More specifically Tanner does not find that Christian practices and virtues to be able to be isolated from the overlapping activities and memberships Christians encounter within the world. Christian social practices are a part of wider society rather than alternative to or separate from them. She sees postliberal approaches reducing Christian diversity into uniformity of cultural expression. In turn, Tanner proposes a more ad-hoc use of various strategies; guided by the case-by-case judgment of particulars. Her ecclesiological direction is toward “a genuine community of argument, one marked by mutual hearing and criticism among those who disagree, by a common commitment to mutual correction and uplift, in keeping with the shared hope of good discipleship, proper faithfulness, and purity of witness” (123-4). While her proposal is not in conflict with postliberal theology, Tanner here seeks to highlight the need to disagree within communities in order to allow for creativity and diversity in both divine and human expression—theology born out of struggle rather than uniformity. She finds that “In their effort to maintain Christian identity, postliberals are in danger of confusing subordination to the Word with subordination to a human word” (149).
Tanner’s concern is to allow the Spirit to blow freely and not be scripted by human demands (120). In this sense, she simplifies Christian identity to “remaining open to direction for the free grace of God in Christ” (149). In order to do this Tanner sets out some specifics with regard to Christian identity from a postmodern cultural perspective—the diversity of Christian practices are united in a task, rather than pre-scripted by rules or method of investigation (153). Similarly, Christian identity can no longer be determined by “group specificity, sharp cultural boundaries, or homogeneity of practices” (151-2). The boundaries between Christian and non-Christian ways of life cannot be easily separated, but are permeable characteristic of hybrid formulations. And, contrary to postliberal perspectives, what unites Christians are not common practices, but concern for true discipleship.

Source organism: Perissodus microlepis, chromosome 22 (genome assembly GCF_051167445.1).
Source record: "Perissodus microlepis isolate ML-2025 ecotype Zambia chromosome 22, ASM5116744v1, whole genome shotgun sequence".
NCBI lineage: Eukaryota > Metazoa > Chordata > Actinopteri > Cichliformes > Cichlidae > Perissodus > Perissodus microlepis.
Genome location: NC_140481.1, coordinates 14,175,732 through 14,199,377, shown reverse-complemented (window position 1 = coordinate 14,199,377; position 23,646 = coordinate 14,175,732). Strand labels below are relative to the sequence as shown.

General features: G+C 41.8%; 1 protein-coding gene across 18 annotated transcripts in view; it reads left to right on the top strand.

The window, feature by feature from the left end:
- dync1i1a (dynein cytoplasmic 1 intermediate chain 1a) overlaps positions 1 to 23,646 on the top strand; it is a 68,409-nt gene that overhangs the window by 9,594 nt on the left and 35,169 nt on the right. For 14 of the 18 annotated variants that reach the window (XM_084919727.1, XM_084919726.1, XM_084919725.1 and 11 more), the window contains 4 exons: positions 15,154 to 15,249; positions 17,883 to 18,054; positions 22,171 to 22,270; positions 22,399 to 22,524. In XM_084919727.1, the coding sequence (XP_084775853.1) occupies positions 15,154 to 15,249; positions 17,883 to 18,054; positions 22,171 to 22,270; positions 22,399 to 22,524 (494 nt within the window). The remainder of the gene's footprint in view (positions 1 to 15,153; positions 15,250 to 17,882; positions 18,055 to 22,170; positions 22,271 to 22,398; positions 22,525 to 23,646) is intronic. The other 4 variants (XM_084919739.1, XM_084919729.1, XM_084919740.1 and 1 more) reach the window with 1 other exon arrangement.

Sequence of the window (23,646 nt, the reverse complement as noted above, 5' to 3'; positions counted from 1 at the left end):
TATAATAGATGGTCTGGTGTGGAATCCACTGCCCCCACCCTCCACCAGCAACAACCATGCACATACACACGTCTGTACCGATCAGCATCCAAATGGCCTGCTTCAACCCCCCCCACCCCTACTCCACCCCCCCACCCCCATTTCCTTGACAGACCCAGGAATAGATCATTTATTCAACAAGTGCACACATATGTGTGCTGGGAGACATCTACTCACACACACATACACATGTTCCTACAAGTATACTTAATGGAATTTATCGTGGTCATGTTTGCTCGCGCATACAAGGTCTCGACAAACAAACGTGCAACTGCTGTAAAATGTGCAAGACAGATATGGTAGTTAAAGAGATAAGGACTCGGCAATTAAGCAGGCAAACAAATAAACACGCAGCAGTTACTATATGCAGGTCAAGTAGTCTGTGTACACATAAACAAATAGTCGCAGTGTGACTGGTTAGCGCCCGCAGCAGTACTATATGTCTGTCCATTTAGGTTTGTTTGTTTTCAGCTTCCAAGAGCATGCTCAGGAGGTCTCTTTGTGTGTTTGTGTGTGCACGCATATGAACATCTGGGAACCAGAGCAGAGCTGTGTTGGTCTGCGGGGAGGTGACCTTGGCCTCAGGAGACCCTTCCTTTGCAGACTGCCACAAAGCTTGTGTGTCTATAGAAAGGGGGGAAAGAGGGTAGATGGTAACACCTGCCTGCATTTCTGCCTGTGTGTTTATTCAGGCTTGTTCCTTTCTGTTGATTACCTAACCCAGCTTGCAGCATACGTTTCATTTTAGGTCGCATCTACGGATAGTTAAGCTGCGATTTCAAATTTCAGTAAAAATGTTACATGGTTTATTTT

While Tanner seeks to avoid cultural dominance within Christianity and human prescription of God working in the world, her project is not without its own risks and reductions. She wrestles with the tension of remaining open, but also risks a reduction that leaves Christian identity lacking in substance and conviction. It also remains unclear of what true discipleship consists. Her descriptions remain limited to a watered-down, specifically reformed position of justification by faith, without much tribute to the convictions of other theological traditions. Her approach is open, characteristic of stretching and challenging neat conceptual categories and easily discerned boundaries within theology. For this it is to be commended. At the same time, she opens up herself and her new agenda for theology to this same ongoing struggle. In this way, I will give her credit for but also hold her accountable to the same critiques she poses to others. A new agenda for theology is not complete without its own ‘agenda’. Thus, her argument includes an important postmodern task of holding together, tinkering, and creating ‘bricoleur’ out of a potentially messy reality (166). But, at the same time, her argument also circles back upon itself and risks remaining vague and reductionstic. These are the inherent risks of the form of her argument within a work that specifically addresses and challenges academic theologians; what remains to be investigated are the concrete manifestations of communities of argument and struggle seeking deeper discipleship in hybrid formulations.